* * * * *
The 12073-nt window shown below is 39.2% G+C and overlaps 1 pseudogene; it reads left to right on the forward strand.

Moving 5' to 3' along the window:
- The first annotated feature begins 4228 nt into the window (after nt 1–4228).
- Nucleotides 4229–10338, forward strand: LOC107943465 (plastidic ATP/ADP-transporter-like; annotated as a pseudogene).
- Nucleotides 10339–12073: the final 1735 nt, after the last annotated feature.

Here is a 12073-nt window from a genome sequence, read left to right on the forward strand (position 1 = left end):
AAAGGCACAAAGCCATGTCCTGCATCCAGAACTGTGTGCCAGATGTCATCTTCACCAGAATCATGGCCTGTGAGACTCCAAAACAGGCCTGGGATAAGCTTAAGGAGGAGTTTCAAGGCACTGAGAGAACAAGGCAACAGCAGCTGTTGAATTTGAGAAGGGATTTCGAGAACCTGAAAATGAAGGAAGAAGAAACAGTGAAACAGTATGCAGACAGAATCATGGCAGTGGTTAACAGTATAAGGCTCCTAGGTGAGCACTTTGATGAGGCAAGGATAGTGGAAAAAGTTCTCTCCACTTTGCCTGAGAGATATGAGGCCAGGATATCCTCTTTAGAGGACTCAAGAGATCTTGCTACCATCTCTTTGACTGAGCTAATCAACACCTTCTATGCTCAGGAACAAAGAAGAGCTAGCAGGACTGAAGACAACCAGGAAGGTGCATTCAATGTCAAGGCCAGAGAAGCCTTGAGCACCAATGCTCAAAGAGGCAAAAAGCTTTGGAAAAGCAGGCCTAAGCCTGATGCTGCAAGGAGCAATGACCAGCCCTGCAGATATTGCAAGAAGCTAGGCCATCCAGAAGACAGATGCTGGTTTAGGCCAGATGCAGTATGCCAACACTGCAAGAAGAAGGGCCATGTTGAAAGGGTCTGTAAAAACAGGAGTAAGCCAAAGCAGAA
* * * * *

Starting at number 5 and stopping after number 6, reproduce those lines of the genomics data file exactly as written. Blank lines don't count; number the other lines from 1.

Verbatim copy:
- Nucleotides 10339–12073: the final 1735 nt, after the last annotated feature.

Here is a 12073-nt window from a genome sequence, read left to right on the forward strand (position 1 = left end):